The Ski Mountain

The low-key hippie cousin to Squaw Valley, Alpine Meadows offers similar terrain with a quieter no-frills experience. Among its 2,400 skiable acres and 1800 feet of vertical drop, it’s newly renamed Pacific Crest Bowls shape the Alpine Meadows ski experience. The seven bowls offer terrain from mild to wild for intermediate to expert skiers. With no base village to navigate, skiers go straight from the car to the chairlifts. Having often the longest ski season of all Lake Tahoe resorts, for those fine with skipping the extravagant resort trappings, Alpine Meadows is the heart and soul of Tahoe skiing.

The Mountain Experience

Alpine MeadowsThe Alpine Meadows experience is about skiing and riding first. Don’t be afraid to explore off-piste to discover hidden stashes and new adventures. If you’re the type to forego a spa treatment and fine dining experience for as much time on the snow as possible, Alpine is for you. Cap the day off tailgating with locals around a sizzling grill and cold beers and you may have cracked the Alpine Meadows code.

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Alpine Meadows Ski Terrain

• Beginner: Beginner terrain makes up 25% of Alpine Meadows and is easily accessible from the Subway and Meadow chairs located in the base area. Separated from the rest of the mountain, first-timers and newbies can enjoy building their skills away from heavily trafficked areas. ——————————————————————————————————————

Current Snow Conditions

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Intermediate: Much of the front side of Alpine Meadows is intermediate terrain with plenty of opportunity for skiers and riders to explore. Alpine Bowl offers several top-to-bottom runs. Another great option for intermediates is Lakeview Chair with its gentle groomers and stellar views of Lake Tahoe.

• Advanced: The Pacific Crest Bowls are the jewels in Alpine’s crown providing access to a variety of moderate to steep terrain, and making up much of the resort’s 35% of terrain rated for advanced skiing. The Pacific Crest North Bowls include Wolverine, Estelle and the Beaver Bowls while the Pacific Crest South Bowls are accessed by High T and Sherwood Express. Unlike most bowls, Estell is somewhat small and littered with tight trees that lead to the also small Lake Estell. The trek to Estell is longer than to the other Pacific Crest North Bowls but therein lies the reward: fewer people and more powder. The Beaver Bowls pack a steep drop in, but after a few hop turns the bowl makes way for deep buttery carving as you enter Wolverine. The steep open powder fields that make up the Pacific Crest South Bowls may require some hiking but are great for less advanced skiers who want to experience big mountain riding while making wide traverses down the hill.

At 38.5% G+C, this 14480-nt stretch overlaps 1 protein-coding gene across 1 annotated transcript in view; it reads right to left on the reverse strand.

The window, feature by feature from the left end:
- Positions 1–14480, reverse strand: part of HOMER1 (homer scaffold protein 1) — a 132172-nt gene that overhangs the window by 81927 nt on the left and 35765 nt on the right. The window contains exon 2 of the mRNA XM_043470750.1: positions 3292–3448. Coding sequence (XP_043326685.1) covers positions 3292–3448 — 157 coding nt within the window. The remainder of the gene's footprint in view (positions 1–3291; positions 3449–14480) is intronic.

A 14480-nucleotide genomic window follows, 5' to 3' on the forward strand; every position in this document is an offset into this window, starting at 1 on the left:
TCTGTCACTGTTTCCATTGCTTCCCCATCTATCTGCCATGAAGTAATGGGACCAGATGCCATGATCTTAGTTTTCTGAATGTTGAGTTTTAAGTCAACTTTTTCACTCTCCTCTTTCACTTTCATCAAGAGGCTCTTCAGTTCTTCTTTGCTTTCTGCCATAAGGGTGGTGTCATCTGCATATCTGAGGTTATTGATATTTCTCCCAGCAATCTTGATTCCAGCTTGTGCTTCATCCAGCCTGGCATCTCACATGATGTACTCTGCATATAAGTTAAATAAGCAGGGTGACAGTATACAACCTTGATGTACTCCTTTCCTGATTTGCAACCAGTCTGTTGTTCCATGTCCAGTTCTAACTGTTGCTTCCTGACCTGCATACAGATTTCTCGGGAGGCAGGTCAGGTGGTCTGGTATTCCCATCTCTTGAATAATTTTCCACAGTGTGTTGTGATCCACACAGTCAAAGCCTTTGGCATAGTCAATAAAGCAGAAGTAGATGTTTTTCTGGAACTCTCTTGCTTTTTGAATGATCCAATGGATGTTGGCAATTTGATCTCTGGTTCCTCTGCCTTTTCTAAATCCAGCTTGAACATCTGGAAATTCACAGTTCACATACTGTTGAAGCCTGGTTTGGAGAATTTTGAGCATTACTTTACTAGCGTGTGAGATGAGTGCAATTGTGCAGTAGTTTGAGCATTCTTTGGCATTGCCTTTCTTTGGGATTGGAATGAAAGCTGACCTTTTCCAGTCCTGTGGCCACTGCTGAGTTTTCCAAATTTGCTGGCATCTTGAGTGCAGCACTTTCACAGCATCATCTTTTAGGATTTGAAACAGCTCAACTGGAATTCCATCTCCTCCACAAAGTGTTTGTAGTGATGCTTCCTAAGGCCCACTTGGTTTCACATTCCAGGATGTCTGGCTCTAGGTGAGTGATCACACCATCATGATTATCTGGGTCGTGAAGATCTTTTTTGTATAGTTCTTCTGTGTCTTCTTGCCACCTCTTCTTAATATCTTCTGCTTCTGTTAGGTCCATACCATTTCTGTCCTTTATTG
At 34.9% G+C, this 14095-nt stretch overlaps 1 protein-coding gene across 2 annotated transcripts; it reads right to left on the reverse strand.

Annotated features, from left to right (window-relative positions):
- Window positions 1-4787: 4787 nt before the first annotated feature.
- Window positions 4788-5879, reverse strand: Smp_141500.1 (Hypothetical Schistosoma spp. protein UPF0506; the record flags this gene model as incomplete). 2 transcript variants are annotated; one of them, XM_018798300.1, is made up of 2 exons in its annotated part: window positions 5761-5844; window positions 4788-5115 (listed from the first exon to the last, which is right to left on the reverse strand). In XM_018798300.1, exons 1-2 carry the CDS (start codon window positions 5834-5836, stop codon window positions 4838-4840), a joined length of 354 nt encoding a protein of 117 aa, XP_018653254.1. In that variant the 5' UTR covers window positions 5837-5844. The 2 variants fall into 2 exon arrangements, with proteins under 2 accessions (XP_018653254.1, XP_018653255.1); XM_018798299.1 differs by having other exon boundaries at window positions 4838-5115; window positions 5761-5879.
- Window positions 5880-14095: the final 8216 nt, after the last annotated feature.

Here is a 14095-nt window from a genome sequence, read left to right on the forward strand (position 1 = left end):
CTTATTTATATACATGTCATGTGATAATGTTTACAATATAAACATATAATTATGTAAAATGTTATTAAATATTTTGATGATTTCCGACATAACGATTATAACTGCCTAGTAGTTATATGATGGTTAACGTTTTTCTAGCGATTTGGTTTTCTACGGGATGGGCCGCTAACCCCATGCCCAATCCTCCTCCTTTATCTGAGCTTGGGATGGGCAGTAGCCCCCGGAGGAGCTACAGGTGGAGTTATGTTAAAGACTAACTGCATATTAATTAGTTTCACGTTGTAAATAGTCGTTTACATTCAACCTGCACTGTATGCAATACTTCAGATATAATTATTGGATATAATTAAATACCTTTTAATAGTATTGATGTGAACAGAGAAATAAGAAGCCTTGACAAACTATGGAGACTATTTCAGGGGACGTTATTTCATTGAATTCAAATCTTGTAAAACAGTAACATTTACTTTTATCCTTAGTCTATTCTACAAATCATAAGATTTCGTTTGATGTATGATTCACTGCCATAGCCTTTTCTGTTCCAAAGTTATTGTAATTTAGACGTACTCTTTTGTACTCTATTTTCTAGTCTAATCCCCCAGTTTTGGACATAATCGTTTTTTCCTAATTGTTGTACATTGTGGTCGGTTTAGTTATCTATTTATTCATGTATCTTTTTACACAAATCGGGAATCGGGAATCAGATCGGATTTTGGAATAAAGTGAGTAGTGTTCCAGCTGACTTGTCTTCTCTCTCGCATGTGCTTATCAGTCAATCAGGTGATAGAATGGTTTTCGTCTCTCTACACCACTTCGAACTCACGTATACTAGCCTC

Alpine MeadowsAround the Mountain

APRES SKIING NEAREST SKI TOWN LODGING

 

• Terrain Park: In previous years, Alpine Meadows maintained its Howards Hollow park with a few medium to large jumps, but has upped its game adding Tiegel Park, a second area of equal to or greater jumps, boxes and rails.

COST SKIING WITH KIDS TRAIL MAP GETTING THERE

By Jenn Sheridan

Best Advice

Do a little hiking. Some of the best terrain takes a little more effort to find but is well worth it. With a little hike from the Alpine Bowl chair, you can access some of the most difficult terrain. The reward is powder-filled chutes, perfectly spaced trees and entry to the Sherwood Bowls. Or get your inside snow information from a guide with North Face Mountain Guides. They’ll show you where snow conditions are best and there’s terrain complementing your ability. Their cost includes line-skipping privileges and a Thermoball jacket from The North Face.

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Apres Skiing

Alpine Meadows is a tailgater’s paradise. Bring a cooler of your favorite beverages and a grill to the parking lot and do introduce yourself to other skiers and their four-legged friends. If the sun’s not shining, locals head down the road for happy-hour specials at the River Ranch Lodge or the Crest Café. When temps heat up in the Spring, local bands play on the patio every weekend.

Alpine MeadowsNearest Ski Town

Lake Tahoe (South)
On the shore of the largest alpine lake in North America, an outdoor sports launching pad and mini-Las Vegas.

Lodging

While there is no on-mountain lodging at Alpine Meadows, the nearby Village at Squaw Valley offers ski and stay specials with lift tickets valid at both resorts. A free shuttle runs between both Squaw and Alpine enabling guests to experience the best of both worlds. Use the “Explore Lake Tahoe’s Best Ski Lodging Deals” box above and right to find your best Lodging choices.

SKI TERRAIN SNOW CONDITIONS TERRAIN PARK

Skiing with Kids

Alpine Meadows offers private and group lessons for kids as young as three if they’re ready and willing to slide around on snow. Team programs start with the Mountain Rangers for kids as young as four. Kids ages seven and older can choose from programs with different focuses including racing, telemark, big mountain skiing and snowboarding and freestyle skiing and snowboarding.

Lift Tickets and Season Pass Cost

Season Passes have four tiers of pricing, so skiers and riders can choose a pass that fits their budget. Lowest price season passes are for the mid-week, non-holiday options, while most expensive is unlimited. All Season Passes provide access to both Squaw Valley and Alpine Meadows. Special Deals: Present a same-day commercial airline boarding pass with a matching photo ID at the Guest Services and Sales Center and receive a free lift ticket good from 1 to 4 p.m.

See LIFT TICKET PRICES HERE.

By Jenn Sheridan

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